“Atlas Shrugged,” the magnum opus of novelist and philosopher Ayn Rand, depicts a world in which the productive, the efficacious and the creative are damned and shackled by those who think that the only way to be moral is to sacrifice, to give and to be selfless. It also shows what happens to human existence when those who produce the material and spiritual values we all take for granted choose to no longer be damned or shackled and instead go on strike.

For the celebration of the 50th anniversary of this inspirational novel’s publication, the University of Michigan Students of Objectivism would like to take a moment to discuss the historical significance of the novel’s message, especially its revolutionary new morality of rational egoism.

The call to serve others – whether a supernatural being, one’s neighbors or one’s nation – has gone on throughout human history, and the 21st century has not been an exception. In today’s political realm, it appears to be self-evident that the productive members of society must (not have the choice to, but must) give their fair share to the collective “greater good,” or in other words, give to those who haven’t produced. Examples of this coerced sacrifice can be seen in the current welfare states around the world, the calls for national service, the billions spent on foreign aid and altruistic wars and the tax systems that support these sacrifices. During both the sermon and the classroom lecture, we’re told to be our brother’s keeper, to serve the community, to avoid selfish achievement and to be altruistic.

But does life require altruism? Are other people and the obligatory satisfaction of their wants and needs the sole purpose of living? In other words, does a human being have a moral right to exist, to live and take action? If so, who ought to be the beneficiary of such action?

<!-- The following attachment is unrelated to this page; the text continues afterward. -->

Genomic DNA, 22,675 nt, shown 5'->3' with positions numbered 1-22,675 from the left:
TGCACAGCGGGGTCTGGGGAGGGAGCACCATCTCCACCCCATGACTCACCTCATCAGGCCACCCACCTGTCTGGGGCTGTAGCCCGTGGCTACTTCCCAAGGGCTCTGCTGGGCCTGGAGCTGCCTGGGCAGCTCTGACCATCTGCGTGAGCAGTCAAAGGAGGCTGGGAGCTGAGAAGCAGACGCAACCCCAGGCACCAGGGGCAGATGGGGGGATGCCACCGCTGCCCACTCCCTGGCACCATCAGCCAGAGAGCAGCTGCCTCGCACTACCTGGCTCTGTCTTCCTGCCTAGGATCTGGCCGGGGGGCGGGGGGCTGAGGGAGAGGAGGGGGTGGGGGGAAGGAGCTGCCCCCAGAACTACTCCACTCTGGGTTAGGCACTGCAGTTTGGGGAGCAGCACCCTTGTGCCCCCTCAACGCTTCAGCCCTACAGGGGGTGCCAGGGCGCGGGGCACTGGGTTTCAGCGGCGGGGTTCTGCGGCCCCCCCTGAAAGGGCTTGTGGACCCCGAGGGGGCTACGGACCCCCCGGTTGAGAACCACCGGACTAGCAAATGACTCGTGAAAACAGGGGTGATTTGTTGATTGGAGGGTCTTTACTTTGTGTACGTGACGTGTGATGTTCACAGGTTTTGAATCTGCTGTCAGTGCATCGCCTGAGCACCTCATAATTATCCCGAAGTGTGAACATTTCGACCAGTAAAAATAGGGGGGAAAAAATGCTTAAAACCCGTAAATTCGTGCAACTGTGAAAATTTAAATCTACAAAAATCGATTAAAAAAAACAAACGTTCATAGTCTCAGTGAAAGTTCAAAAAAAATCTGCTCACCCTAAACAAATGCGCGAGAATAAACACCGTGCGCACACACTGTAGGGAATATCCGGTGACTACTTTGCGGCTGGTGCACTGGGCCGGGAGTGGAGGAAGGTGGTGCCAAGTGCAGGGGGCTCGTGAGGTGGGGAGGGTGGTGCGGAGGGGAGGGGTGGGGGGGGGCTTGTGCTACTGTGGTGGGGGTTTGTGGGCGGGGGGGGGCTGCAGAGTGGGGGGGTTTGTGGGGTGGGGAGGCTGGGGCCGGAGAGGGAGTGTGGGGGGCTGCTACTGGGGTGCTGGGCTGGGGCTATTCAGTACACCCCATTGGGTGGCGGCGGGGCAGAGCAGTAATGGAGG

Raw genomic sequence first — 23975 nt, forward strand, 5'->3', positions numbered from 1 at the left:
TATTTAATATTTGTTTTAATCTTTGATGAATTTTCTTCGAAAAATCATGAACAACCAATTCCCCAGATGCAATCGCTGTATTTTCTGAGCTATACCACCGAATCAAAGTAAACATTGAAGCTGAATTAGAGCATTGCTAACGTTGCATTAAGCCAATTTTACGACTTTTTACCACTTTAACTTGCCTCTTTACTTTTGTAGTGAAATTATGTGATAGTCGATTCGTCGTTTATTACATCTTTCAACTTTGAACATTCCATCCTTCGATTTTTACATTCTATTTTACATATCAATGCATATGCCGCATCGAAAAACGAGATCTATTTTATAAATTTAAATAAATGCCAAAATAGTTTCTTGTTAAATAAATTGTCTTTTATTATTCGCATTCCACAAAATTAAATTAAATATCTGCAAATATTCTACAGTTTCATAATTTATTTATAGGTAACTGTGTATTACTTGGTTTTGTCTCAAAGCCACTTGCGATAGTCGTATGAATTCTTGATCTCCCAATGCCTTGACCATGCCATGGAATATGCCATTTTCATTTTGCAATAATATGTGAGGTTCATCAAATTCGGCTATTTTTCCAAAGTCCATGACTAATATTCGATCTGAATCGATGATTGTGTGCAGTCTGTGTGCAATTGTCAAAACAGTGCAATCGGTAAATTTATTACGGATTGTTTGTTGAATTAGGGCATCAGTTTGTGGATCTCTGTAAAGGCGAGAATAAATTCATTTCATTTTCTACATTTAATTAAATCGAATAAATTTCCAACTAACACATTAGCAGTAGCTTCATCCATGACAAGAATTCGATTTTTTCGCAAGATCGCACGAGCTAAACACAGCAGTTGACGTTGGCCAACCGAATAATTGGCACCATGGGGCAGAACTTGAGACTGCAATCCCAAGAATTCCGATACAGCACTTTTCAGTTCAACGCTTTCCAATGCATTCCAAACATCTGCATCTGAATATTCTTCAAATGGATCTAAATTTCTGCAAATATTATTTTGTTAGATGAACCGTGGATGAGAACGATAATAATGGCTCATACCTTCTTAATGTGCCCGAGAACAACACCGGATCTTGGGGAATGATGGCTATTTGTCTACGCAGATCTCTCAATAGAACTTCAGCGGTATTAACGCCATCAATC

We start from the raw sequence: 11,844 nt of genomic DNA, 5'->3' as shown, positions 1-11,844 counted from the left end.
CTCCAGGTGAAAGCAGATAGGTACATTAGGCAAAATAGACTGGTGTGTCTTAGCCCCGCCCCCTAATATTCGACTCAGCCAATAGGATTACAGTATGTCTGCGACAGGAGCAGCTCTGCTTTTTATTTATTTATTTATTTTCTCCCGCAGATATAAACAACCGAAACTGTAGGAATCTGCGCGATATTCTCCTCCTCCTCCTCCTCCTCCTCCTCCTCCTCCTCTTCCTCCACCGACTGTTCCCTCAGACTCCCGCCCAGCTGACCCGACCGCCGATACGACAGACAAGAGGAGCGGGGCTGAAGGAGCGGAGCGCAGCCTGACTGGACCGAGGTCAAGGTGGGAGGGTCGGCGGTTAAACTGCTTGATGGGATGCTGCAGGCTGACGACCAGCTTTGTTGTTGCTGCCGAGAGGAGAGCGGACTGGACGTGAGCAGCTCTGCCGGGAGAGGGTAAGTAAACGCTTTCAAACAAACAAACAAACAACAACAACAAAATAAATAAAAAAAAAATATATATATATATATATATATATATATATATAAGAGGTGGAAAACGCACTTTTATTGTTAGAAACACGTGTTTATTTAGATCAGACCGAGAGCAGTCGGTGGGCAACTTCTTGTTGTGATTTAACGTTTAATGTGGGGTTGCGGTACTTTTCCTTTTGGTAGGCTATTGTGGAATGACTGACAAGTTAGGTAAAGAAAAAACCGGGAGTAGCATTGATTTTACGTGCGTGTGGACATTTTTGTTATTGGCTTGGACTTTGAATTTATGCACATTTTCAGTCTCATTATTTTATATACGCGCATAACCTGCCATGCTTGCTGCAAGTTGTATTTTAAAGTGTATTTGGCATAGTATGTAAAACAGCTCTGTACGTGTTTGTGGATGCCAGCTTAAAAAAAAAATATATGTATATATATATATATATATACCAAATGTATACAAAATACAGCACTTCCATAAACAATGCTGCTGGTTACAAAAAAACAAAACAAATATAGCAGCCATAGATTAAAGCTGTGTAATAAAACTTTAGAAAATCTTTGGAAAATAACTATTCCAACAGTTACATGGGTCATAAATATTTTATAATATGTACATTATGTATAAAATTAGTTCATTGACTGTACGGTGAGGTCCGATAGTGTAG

The idea of rational egoism, as presented in “Atlas Shrugged,” states that an individual has the moral right to exist, should be the beneficiary of his own action and should hold his own life as the standard of value. Using reason to figure out what goals are actually in one’s long-term self-interest and accomplishing these goals becomes a daily necessity. Instead of regarding this policy of selfishness as evil and immoral, rational egoism regards it as a profound achievement.

In a passage from character John Galt’s speech in “Atlas Shrugged,” Rand summarizes the essence of rational egoism: “To live, man must hold three things as the supreme and ruling values of his life: Reason, Purpose, Self-esteem.”

The characters of the book either embody this spirit or anti-spirit of an egoist. Whether it’s dealing with the struggle between the producers and the looters or the courage to rely upon one’s own mind, “Atlas Shrugged” vividly depicts the heroic life of a moral, rational, selfish person and the consequences of an irrational, altruistic parasite. It’s no wonder that Rand characterized her philosophy as one “for living on Earth.”

In this novel, a type of selfishness is presented that is not irresponsible, brutish, moronic or irrational. Instead, this type of selfishness is principled, fulfilling, just and rational.

If readers would like to know more about this new morality, the University of Michigan Students of Objectivism suggests you pick up a copy of “Atlas Shrugged” and attend our speaker event, “Atlas Shrugged and Ayn Rand’s Morality of Egoism,” tonight at 7:30 p.m. in Angell Hall Auditorium A.

Andrew Sardone is an LSA senior and Roderick Fitts is an LSA sophomore. Sardone is the president and Fitts is the vice president of the University of Michigan Students of Objectivism.

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